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I created a repo and, locally, dragged-and-dropped an existing project directory into the repo. I then did something like git add directory/ and committed it and pushed it. When I look at my repo on github though, all i see is the directory with no subfolders, no content. How do I push all of the files and subfolders of that project to the repo?

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3 Answers 3

up vote 2 down vote accepted

If the files are in your local commit, then they should be displayed on Github.

Load up gitk (just type gitk from your Git bash command prompt); and check to see whether all the files below the folder were actually added in the commit you pushed to Github.

If they weren't, and a git add . doesn't seem to be working, check that your .gitignore isn't excluding them for some reason.

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thanks for the response. I loaded up gitk and (on the right hand panel) saw the folders i was expecting when i clicked to view tree. Does this mean the files were added to the commit? Also, can you explain how to check gitignore? and maybe what gitignore is, conceptually, altogether? ;) –  LuxuryMode Dec 13 '10 at 1:16
    
.gitignore is a file you have to create by hand which contains rules for excluding certain files you don't want pushed into your repo when you add a directory. For instance if you had some .config files that contained sensitive information like connection strings you could write a rule in .gitignore to ignore those whenever you make commits. You have to add these by hand though, so this probably isn't the source of your problem. –  Aaronontheweb Dec 13 '10 at 1:39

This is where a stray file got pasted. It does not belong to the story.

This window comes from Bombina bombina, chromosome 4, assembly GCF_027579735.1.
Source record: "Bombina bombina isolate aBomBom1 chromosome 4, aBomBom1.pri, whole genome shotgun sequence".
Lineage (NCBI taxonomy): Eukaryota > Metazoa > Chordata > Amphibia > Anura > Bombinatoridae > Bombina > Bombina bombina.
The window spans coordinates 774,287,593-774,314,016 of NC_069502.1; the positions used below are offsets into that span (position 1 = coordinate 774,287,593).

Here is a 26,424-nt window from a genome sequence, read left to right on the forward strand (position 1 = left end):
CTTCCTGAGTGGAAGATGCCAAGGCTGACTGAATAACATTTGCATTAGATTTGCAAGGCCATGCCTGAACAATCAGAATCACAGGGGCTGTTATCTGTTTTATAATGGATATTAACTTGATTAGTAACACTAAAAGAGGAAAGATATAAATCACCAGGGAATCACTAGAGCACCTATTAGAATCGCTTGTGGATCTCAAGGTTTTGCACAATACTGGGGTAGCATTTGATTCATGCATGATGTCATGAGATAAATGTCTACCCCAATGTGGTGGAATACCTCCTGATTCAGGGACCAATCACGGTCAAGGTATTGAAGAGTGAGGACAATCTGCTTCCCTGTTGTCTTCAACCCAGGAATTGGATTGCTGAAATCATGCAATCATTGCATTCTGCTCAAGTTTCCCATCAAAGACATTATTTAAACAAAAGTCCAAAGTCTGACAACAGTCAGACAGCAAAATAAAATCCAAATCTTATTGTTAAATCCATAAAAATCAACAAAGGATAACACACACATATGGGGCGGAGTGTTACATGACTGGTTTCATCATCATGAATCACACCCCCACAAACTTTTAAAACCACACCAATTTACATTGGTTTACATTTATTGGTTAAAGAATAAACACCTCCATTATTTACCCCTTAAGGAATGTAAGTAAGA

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Also, try git status in your root directory of your repo. This should show you what's actually in your local repo. –  Aaronontheweb Dec 13 '10 at 1:41
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gitk should show not only the folder, but the files in it. –  Gauthier Dec 14 '10 at 13:13

Try git add . from the base project folder - this should recursively add all files to the repo.

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This is completely equivalent to git add <directory>. . is just another way of specifying a path. –  Jefromi Dec 13 '10 at 1:30
    
Not good if there are files in the folder that the user does not want to add. –  Gauthier Dec 14 '10 at 13:12
    
Then write a .gitignore or use a tool like Git Extensions to manage it. –  Aaronontheweb Dec 15 '10 at 6:59

Try this:

$ git add directory/*

(or *.h, *.c, and so on).

and then check as Aaronontheweb suggests (with gitk or git status) that the files are included in the staging area. Not only the folder name.

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tested with msysgit on windows XP. –  Gauthier Dec 14 '10 at 13:16

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